At least 14 people were killed Monday when a suicide bomber blew himself up on a packed trolleybus in Volgograd, raising new concerns about security at the Sochi Olympics a day after a deadly attack on the southern Russian city's train station.
President Vladimir Putin, under
pressure to show that Russia can assure the safety of tens of thousands of guests when the Winter Games open on February 7, ordered stepped-up security across the country.
The twin suicide attacks on Volgograd, which until this year had no record of recent unrest, have stunned Russia and troubled the authorities as people prepare for mass New Year celebrations.
At least 17 people died in Sunday's attack blamed on a suspected female suicide bomber.
The force of Monday's blast destroyed the number 15A trolleybus, which was packed with early morning commuters and was turned into a tangle of wreckage with only its roof and front remaining.
Health ministry spokesman Oleg Salagai told Russian state television that 14 people were killed and 28 wounded.
Russian investigators have opened a criminal probe into a suspected act of terror as well as the illegal carrying of weapons, the Investigative Committee said.
"The explosives were detonated by a male suicide bomber, fragments of whose body have been found and taken for genetic analysis to establish his identity," said spokesman Vladimir Markin.
He said four kilogrammes (nine pounds) of TNT equivalent had been used and noted that the explosives were identical to those used in Sunday's train station bombing.
"This confirms the theory that the two attacks are linked. It is possible that they were prepared in the same place," he added.
Olympic security fears
The new attack will further heighten fears about security at the Winter Olympics in the Black Sea resort of Sochi, which lies 690 kilometres (425 miles) southwest of Volgograd.
Putin ordered security stepped up across Russia, with a special regime to be imposed in Volgograd, the national anti-terror committee announced.
Federal Security Service (FSB) chief Alexander Bortnikov flew to Volgograd and asked citizens to be understanding about the extra security that may involve spot checks.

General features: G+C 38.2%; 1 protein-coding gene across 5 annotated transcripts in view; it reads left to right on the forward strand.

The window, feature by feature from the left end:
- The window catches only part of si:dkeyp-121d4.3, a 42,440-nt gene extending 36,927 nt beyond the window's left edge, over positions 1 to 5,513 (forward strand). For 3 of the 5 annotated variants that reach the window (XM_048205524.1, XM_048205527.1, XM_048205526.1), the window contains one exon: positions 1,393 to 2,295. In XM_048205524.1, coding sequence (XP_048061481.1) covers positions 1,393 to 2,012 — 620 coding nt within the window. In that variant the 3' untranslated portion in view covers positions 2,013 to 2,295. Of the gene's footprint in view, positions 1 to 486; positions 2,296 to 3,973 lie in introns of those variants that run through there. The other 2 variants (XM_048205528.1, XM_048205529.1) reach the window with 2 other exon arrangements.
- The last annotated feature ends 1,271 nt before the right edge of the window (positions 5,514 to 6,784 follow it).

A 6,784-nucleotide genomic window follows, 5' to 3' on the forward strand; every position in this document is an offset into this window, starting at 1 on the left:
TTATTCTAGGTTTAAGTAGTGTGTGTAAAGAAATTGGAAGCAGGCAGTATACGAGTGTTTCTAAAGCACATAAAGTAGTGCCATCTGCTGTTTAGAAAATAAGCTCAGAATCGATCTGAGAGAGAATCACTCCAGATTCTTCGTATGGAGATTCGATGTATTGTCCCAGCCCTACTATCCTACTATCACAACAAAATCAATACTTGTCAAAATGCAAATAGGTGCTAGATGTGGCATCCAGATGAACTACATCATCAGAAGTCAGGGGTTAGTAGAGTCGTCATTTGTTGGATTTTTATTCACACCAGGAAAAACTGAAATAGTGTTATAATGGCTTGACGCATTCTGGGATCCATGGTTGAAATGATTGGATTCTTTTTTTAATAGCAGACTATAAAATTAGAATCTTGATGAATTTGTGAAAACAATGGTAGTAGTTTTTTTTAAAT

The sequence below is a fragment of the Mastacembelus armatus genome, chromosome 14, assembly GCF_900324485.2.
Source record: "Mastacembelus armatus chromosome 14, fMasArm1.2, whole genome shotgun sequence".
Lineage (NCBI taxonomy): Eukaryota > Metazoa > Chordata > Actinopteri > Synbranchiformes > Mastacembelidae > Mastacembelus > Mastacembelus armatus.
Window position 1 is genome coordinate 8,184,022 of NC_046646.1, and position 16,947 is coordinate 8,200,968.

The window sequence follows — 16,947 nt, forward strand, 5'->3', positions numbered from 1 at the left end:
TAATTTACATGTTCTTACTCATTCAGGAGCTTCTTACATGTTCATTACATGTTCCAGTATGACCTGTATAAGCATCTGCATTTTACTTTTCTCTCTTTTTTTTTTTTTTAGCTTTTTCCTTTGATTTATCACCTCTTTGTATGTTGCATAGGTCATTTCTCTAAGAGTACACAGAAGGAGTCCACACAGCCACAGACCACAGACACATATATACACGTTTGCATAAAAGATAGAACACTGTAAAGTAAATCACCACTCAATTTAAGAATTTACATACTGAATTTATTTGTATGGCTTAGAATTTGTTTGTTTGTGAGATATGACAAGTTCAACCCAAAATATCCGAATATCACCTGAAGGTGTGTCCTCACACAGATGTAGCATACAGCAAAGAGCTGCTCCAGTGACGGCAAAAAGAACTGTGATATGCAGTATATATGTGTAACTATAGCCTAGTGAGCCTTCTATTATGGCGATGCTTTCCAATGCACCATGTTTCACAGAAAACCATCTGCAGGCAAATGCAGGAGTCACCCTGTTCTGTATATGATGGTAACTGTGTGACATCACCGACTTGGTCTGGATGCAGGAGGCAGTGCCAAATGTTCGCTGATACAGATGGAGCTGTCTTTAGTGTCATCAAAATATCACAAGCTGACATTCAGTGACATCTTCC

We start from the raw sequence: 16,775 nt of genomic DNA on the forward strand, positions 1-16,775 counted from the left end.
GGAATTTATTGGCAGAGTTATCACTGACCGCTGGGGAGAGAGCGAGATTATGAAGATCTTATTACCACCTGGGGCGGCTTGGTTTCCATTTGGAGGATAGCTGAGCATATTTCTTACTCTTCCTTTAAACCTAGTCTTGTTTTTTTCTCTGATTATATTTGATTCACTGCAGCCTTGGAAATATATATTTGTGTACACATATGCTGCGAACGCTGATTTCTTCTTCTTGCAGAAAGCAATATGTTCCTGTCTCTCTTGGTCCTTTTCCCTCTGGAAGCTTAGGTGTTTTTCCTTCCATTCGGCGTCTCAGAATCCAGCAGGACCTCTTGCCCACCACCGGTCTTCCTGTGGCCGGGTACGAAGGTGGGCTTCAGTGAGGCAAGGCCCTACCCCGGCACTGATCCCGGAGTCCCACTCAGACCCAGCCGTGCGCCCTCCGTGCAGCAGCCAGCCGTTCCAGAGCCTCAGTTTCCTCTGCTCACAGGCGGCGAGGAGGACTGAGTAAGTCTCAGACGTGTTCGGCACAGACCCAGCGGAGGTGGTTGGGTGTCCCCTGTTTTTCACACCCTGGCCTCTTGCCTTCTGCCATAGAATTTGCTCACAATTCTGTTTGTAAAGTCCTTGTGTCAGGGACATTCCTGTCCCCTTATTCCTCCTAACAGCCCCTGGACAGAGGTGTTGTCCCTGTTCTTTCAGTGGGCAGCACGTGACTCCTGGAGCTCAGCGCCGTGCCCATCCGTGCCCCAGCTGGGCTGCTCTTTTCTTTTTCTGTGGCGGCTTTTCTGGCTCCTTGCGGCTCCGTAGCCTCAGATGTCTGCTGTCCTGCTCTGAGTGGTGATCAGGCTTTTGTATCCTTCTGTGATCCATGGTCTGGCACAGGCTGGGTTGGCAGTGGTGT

"It is a neccessary measure," he said.
Russia is already preparing to impose a "limited access" security cordon around Sochi from January 7 which will check all traffic and ban all non-resident cars from a wide area around the city.
State television said that after the latest blast, Volgograd commuters were abandoning buses and trolleybuses and going to work on foot in fear of a new attack.
The search for the perpetrators is expected to focus on Russia's largely Muslim North Caucasus region where Islamist militants have for years been fighting the Russian security forces.
Doku Umarov, the leader of militants seeking to impose an Islamist state throughout Russia's North Caucasus, has ordered rebels to target civilians outside the region and disrupt the Games.
"This looks like the North Caucasus underground. They promised to stage acts in big Russian cities ahead of the Olympics. It seems they are fulfilling their promise," military affairs commentator Pavel Felgenhauer told AFP.
Hitting the Russian heartland
Moscow city hall's security chief Alexei Mayarov said security would be stepped up in the capital ahead of New Year, the biggest holiday of the year in Russia and traditionally marked by mass outdoor gatherings.
Reports said Russia's second city of Saint Petersburg had already cancelled its planned New Year fireworks display.
Militant strikes have become part of daily life in the North Caucasus. But the Volgograd blasts will be a particular concern to the authorities as the bomber struck a city of more than one million people in the Russian heartland.
The city, known as Stalingrad in the Soviet era, is of huge importance to Russians as the scene of one of the key battles of World War II that led to the defeat of invading Nazi forces.
The city was already attacked on October 21 by a female suicide bomber with links to Islamists who killed six people on a crowded bus.
Russia's double Olympic pole vault champion Yelena Isinbayeva, Volgograd's best known current inhabitant, told ITAR-TASS she felt "terrible, simply terrible" after the attacks.
The blasts are the deadliest in Russia since a suicide bombing at Moscow's Domodedovo airport killed 37 people in January 2011.
Investigators said the suspected female suicide bomber who caused Sunday's bombing set off her charge after being stopped by a police officer at the metal detectors of the central entrance to the station.
Unconfirmed reports identified the bomber as a Dagestani woman named Oksana Aslanova, a so-called "Black Widow" who had been married to two Islamists killed in battles with federal forces. Other reports however said the bomber could have been male.
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